Nylah Franco-Torres, 3, was shot in the head and pronounced dead at the hospital.
Fourteen-year-old Destiny Hull spent Tuesday morning mopping up dried blood from her grandmother's front porch, stains from an evening that began with an act of kindness and ended with an apparent act of vengeance that left a small girl dead and a pregnant woman and her young daughter seriously wounded.
The series of events in San Bernardino began Monday evening when a Good Samaritan who lived in the house — police won't say who for fear of tainting possible eyewitness accounts — saw a man beating a woman down the street, charged in and broke up the fight, allowing the woman to escape.
An hour later, the woman's attacker came to the male Good Samaritan's home and opened fire. Destiny's sister, who was five months pregnant, was shot in the jaw and neck, and bullets hit Destiny's two 3-year-old nieces in the head.
Destiny, overwhelmed by tears and fits of anger at the invading news cameras, stayed home from school to help clean up.
"I just can't believe this happened," she said, scrubbing the blood away from the porch, where the walls were pocked with bullet holes.
The shooting outraged residents of the working-class neighborhood. A large extended family lived in the home of Sophia Cardona, the matriarch who was inside cleaning and cooking tacos when she heard the shots.
Her grandson ran to the porch, scooped up the wounded children and drove them to the hospital.
"Whatever happened … was cowardice. He knew what he was doing and was trying to hurt someone. But he didn't have to hurt the children," Cardona said, breaking down in tears. "We lost one of our babies."
San Bernardino Police Chief Keith Kilmer called the shooting "tragic, senseless and despicable" and vowed to catch the killer.
"We will find you, we will seek you out and we will bring you to justice," Kilmer said at police headquarters, six blocks from where the shooting occurred.
The attack was the deadliest of four shootings overnight and through the morning in San Bernardino, a blue-collar town that for the last five years has worked feverishly to erase its image as a city with one of the state's highest levels of violence, attributed, in part, to an influx of L.A. gang members.
In the 1990s, the police officers association hawked "Murder City" T-shirts to raise money for a police memorial. But violent crime has dropped 40% since city voters approved a half-cent sales tax increase in 2006 for anti-crime programs.
"Just this week, I was talking to the police chief about the fact that we've had a remarkably peaceful summer in our fair city — 66 days of no homicides," Mayor Patrick Morris said. "And then the explosion came last night, and it was beyond tragic."
"Today, we'll come together as a city and find justice for this family," he added.
Cardona's neighborhood is one of many scarred by the crushing years of recession in the Inland Empire. The windows of the house next door are boarded up with plywood, and a "for sale" sign is posted on one. Empty shops dot the nearby retail strips.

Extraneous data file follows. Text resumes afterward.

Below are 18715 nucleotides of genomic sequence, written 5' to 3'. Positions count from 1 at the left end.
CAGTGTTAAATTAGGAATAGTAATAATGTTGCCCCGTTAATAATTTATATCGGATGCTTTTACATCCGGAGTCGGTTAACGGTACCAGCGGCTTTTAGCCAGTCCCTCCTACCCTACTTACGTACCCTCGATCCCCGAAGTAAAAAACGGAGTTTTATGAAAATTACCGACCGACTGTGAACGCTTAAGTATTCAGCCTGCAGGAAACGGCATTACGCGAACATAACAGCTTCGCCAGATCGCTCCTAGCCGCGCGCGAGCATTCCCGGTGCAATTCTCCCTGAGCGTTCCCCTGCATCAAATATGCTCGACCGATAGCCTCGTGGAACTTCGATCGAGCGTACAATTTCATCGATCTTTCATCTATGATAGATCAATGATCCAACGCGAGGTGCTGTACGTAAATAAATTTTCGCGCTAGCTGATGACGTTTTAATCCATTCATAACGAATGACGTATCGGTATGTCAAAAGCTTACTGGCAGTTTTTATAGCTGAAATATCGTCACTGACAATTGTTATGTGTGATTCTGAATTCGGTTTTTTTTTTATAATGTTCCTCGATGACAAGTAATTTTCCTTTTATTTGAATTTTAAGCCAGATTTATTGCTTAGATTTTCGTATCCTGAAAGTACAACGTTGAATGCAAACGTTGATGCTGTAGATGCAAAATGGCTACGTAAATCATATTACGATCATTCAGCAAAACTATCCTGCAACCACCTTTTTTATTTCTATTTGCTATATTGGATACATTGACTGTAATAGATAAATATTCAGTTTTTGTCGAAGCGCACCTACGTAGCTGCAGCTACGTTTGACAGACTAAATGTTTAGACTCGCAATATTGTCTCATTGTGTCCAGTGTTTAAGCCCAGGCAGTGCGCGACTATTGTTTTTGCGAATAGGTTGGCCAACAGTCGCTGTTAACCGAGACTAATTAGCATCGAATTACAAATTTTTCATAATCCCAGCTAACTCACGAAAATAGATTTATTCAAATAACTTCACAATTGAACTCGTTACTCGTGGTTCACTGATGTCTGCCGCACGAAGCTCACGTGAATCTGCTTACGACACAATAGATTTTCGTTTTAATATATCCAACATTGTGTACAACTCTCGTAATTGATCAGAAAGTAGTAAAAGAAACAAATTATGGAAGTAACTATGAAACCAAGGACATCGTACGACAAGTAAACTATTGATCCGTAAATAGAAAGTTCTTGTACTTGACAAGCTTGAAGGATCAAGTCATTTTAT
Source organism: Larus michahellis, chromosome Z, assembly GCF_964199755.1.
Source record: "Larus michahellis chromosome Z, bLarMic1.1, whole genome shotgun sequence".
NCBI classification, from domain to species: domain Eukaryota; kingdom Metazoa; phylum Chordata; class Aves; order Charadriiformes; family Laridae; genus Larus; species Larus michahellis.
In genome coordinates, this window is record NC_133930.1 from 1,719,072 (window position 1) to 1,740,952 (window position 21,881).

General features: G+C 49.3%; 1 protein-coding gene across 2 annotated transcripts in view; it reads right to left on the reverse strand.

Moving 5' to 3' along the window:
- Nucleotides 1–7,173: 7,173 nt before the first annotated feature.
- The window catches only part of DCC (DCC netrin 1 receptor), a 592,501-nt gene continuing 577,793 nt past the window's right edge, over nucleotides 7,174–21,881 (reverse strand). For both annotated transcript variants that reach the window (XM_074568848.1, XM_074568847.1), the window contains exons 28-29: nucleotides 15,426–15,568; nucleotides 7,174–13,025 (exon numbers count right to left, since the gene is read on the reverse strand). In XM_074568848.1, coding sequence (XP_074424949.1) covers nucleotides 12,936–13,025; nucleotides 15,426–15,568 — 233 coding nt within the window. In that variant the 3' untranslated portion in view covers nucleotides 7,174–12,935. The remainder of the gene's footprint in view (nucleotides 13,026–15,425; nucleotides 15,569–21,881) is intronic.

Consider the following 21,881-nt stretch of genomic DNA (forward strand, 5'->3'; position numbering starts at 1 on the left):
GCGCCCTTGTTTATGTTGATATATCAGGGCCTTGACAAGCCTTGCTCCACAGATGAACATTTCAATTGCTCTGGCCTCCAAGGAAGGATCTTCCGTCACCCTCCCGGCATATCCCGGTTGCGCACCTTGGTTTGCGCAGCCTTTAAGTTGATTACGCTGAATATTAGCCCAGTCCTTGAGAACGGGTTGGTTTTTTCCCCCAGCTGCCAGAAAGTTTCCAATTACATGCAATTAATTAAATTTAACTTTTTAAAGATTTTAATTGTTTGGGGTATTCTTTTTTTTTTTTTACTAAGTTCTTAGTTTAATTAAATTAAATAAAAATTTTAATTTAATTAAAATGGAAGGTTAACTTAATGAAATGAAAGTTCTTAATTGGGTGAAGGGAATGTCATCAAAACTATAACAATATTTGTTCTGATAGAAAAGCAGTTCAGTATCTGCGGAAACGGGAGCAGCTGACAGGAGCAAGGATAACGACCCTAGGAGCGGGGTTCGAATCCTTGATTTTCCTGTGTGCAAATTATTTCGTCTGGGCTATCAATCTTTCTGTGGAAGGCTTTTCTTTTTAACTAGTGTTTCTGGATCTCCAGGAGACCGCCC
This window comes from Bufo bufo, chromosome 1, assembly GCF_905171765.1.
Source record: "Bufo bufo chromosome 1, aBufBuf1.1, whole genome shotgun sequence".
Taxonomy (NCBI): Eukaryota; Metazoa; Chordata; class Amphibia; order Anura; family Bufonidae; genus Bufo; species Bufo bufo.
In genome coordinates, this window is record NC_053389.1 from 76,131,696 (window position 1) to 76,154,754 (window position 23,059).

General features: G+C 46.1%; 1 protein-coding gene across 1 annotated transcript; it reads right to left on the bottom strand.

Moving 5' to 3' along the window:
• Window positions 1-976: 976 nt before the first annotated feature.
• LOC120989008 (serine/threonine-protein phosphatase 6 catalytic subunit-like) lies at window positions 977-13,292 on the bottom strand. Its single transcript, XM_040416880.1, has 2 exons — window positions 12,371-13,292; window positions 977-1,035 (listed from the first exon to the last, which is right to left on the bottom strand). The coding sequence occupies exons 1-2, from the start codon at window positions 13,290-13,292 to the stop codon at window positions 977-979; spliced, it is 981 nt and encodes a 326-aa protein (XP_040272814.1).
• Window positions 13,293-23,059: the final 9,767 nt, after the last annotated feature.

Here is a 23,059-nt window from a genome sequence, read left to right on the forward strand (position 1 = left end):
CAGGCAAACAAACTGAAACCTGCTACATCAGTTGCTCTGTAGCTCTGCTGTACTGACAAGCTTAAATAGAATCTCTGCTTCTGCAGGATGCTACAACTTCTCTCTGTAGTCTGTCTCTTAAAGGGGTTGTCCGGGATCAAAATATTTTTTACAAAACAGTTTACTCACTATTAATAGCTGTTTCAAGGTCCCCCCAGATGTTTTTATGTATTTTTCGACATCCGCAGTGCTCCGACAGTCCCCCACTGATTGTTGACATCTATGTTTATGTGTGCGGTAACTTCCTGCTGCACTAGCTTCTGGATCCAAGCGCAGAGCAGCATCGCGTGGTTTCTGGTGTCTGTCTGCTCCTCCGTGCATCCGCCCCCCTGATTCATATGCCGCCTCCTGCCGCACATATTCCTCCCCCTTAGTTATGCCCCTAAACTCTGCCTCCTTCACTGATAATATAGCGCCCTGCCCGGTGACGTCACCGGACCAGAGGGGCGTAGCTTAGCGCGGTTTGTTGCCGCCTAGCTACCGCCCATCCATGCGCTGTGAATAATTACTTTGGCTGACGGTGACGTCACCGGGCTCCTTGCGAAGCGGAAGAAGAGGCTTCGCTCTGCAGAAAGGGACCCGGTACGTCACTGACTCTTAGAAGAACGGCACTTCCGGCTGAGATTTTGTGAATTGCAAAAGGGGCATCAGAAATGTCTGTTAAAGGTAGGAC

"It's a bad area, it's a very bad area, and it's getting worse," said Janie Lopez, 58, who lives in an apartment across the street from the shooting site.
Lopez said Cardona's front patio is often crowded with family, and on occasion, she's seen police at the home.
Police spokeswoman Lt. Gwendolyn Waters confirmed that there have been "criminal issues at that house over the years," but emphasized that detectives believe this shooting was unrelated. "This was someone who was just trying to do a good deed," Waters said.
Police declined to release specifics about who they believe was the intended target of the attack other than to say that the gunman knew the Good Samaritan lived at the house.
The shooting happened about 7:45 p.m. Monday as the family was about to sit down for dinner and the kids were playing out front. The next morning, dolls were still lying on the concrete porch, along with three empty 40-ounce beer bottles.
Nylah Franco-Torres, 3, was shot in the head and pronounced dead at the hospital. Cardona said her great-granddaughter was a joyful child who didn't deserve such a violent fate.
"She was a sweet little girl. She loved going to the store. She was happy," Cardona said. "The first thing she did in the morning was turn on the TV and watch cartoons."
Cardona said her granddaughter La-Donna Howie, 21, and Howie's daughter Justine were the others wounded. Howie, who is five months pregnant, was listed in stable condition at Arrowhead Regional Medical Center in Colton. Her unborn child was unharmed and in good condition, police said. Justine was in extremely critical condition at Loma Linda University Medical Center with a head wound.
Police described the suspect as a black man in his early 20s, about 6 feet tall, weighing 160 to 170 pounds, with short dark hair.
"I'm concerned that maybe this man will not be found," Cardona said. "But we will keep going."